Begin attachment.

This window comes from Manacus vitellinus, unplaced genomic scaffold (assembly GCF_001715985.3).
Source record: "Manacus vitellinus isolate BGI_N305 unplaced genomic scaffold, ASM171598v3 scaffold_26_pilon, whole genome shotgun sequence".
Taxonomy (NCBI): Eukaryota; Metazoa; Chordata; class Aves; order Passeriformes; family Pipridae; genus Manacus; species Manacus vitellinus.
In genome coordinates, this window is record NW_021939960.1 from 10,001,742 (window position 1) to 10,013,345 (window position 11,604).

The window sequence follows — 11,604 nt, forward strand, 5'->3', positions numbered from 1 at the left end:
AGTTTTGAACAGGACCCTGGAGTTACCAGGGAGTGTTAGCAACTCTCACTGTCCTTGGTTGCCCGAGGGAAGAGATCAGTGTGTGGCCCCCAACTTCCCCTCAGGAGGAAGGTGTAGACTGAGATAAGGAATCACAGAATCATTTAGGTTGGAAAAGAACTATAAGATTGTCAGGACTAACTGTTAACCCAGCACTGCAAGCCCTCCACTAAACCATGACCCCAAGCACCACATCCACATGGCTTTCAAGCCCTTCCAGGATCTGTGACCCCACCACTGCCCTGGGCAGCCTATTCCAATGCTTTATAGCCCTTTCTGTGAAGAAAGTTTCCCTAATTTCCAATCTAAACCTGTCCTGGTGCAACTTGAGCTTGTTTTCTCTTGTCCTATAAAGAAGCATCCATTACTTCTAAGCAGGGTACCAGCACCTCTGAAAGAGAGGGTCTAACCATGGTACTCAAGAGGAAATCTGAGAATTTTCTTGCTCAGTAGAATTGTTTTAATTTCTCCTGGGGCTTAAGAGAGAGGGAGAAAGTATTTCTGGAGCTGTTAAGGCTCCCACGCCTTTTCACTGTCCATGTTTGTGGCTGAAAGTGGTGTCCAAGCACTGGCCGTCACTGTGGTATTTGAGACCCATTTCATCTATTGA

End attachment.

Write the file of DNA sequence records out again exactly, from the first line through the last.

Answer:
This window comes from Manacus vitellinus, unplaced genomic scaffold (assembly GCF_001715985.3).
Source record: "Manacus vitellinus isolate BGI_N305 unplaced genomic scaffold, ASM171598v3 scaffold_26_pilon, whole genome shotgun sequence".
Taxonomy (NCBI): Eukaryota; Metazoa; Chordata; class Aves; order Passeriformes; family Pipridae; genus Manacus; species Manacus vitellinus.
In genome coordinates, this window is record NW_021939960.1 from 10,001,742 (window position 1) to 10,013,345 (window position 11,604).

The window sequence follows — 11,604 nt, forward strand, 5'->3', positions numbered from 1 at the left end:
AGTTTTGAACAGGACCCTGGAGTTACCAGGGAGTGTTAGCAACTCTCACTGTCCTTGGTTGCCCGAGGGAAGAGATCAGTGTGTGGCCCCCAACTTCCCCTCAGGAGGAAGGTGTAGACTGAGATAAGGAATCACAGAATCATTTAGGTTGGAAAAGAACTATAAGATTGTCAGGACTAACTGTTAACCCAGCACTGCAAGCCCTCCACTAAACCATGACCCCAAGCACCACATCCACATGGCTTTCAAGCCCTTCCAGGATCTGTGACCCCACCACTGCCCTGGGCAGCCTATTCCAATGCTTTATAGCCCTTTCTGTGAAGAAAGTTTCCCTAATTTCCAATCTAAACCTGTCCTGGTGCAACTTGAGCTTGTTTTCTCTTGTCCTATAAAGAAGCATCCATTACTTCTAAGCAGGGTACCAGCACCTCTGAAAGAGAGGGTCTAACCATGGTACTCAAGAGGAAATCTGAGAATTTTCTTGCTCAGTAGAATTGTTTTAATTTCTCCTGGGGCTTAAGAGAGAGGGAGAAAGTATTTCTGGAGCTGTTAAGGCTCCCACGCCTTTTCACTGTCCATGTTTGTGGCTGAAAGTGGTGTCCAAGCACTGGCCGTCACTGTGGTATTTGAGACCCATTTCATCTATTGA